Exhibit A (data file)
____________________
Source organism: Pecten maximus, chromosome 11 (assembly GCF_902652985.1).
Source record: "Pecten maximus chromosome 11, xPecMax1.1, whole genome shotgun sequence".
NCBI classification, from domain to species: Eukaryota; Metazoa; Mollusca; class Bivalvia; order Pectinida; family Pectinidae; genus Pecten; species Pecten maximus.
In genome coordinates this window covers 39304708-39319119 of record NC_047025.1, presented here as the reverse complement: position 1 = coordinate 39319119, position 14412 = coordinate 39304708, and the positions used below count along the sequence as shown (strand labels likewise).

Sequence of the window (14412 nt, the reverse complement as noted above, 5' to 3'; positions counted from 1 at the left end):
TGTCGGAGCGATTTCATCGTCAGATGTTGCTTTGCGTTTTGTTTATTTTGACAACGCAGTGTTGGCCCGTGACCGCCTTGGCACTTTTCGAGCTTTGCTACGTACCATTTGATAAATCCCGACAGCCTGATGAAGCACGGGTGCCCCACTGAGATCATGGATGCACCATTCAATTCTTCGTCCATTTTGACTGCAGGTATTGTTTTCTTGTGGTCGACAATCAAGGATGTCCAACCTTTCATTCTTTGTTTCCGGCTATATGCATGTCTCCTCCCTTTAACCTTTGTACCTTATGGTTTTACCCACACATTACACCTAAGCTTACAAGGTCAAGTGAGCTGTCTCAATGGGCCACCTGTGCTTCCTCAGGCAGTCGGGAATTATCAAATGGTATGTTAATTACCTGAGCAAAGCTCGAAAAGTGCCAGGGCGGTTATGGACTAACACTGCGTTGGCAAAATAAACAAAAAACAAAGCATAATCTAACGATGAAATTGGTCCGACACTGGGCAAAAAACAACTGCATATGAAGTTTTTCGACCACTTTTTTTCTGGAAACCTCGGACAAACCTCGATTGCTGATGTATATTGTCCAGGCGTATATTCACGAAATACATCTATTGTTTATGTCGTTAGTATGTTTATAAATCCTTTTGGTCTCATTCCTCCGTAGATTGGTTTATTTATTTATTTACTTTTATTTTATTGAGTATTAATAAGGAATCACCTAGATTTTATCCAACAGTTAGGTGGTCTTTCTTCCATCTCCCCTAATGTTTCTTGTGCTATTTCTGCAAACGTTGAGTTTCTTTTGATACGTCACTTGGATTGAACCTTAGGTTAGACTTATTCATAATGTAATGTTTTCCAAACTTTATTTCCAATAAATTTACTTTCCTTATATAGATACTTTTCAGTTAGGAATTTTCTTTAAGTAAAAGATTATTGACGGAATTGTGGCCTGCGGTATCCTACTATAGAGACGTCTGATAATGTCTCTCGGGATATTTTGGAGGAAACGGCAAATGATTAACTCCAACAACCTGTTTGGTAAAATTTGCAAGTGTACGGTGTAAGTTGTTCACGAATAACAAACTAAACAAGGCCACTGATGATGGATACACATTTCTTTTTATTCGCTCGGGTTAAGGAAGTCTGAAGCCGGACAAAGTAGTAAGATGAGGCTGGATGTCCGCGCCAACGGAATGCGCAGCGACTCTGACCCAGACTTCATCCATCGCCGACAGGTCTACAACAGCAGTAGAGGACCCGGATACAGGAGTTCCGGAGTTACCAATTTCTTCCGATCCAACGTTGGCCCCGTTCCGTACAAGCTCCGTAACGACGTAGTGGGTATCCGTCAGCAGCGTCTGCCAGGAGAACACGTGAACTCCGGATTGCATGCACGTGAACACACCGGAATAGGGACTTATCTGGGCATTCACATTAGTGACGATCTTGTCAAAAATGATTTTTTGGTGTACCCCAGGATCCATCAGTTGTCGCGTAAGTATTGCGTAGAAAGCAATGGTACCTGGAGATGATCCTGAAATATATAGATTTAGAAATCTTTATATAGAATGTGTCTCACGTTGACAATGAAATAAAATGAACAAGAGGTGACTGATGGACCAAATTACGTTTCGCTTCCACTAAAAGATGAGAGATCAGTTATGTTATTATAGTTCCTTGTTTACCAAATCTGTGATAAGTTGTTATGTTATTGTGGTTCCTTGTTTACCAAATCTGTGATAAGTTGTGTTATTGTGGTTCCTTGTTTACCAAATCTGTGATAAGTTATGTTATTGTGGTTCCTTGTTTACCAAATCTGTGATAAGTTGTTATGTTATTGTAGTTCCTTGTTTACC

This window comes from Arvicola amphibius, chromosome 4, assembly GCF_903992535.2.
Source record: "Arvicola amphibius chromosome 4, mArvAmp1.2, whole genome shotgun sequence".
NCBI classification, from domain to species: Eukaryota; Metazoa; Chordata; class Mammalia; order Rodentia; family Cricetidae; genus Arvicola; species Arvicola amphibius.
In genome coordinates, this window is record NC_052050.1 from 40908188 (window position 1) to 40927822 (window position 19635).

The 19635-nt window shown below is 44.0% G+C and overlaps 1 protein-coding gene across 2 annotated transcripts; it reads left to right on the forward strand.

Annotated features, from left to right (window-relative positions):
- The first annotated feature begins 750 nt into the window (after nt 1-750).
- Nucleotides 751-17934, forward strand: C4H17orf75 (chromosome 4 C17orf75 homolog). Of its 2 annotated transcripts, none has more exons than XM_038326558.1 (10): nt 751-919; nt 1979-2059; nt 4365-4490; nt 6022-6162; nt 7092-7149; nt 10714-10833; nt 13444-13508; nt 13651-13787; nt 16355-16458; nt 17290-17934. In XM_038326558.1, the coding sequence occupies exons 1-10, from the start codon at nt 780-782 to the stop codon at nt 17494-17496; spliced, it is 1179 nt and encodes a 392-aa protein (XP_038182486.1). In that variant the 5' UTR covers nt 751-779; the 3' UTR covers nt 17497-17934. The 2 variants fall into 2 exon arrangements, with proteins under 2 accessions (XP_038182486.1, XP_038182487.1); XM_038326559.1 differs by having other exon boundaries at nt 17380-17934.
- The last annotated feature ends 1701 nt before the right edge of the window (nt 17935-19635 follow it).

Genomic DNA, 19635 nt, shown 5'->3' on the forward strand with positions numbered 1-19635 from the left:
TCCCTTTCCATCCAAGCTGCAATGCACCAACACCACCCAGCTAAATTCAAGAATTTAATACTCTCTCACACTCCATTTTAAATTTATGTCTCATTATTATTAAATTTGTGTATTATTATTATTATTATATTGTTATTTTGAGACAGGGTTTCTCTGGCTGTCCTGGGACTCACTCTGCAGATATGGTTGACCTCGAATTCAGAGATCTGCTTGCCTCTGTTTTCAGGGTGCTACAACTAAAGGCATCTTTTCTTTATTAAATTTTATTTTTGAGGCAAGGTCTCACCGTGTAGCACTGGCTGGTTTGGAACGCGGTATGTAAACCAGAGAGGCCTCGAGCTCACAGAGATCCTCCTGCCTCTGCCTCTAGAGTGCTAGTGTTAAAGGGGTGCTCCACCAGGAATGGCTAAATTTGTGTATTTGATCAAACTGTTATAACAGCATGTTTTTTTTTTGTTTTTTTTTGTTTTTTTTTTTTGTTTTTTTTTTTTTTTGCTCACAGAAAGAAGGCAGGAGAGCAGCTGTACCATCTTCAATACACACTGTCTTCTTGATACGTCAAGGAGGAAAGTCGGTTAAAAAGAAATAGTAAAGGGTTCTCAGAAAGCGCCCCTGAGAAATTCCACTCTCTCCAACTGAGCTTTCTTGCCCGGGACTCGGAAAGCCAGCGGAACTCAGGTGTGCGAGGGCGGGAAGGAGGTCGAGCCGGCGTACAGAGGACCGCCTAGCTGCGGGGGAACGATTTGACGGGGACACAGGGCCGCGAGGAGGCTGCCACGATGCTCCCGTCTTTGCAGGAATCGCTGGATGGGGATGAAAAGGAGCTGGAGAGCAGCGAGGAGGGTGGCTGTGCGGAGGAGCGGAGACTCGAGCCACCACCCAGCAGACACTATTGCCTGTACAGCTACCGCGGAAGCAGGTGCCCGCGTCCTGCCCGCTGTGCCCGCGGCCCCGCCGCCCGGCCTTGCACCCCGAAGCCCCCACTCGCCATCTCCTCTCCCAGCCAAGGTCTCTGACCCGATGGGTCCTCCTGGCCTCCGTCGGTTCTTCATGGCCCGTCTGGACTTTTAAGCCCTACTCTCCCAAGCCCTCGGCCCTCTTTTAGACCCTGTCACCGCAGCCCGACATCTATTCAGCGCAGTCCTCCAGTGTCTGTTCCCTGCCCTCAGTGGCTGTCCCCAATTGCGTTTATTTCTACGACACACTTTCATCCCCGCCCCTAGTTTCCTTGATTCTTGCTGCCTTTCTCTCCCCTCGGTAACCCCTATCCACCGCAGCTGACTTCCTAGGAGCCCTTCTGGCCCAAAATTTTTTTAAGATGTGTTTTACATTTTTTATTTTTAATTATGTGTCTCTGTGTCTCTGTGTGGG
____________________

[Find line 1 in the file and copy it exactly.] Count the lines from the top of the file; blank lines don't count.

Source organism: Pecten maximus, chromosome 11 (assembly GCF_902652985.1).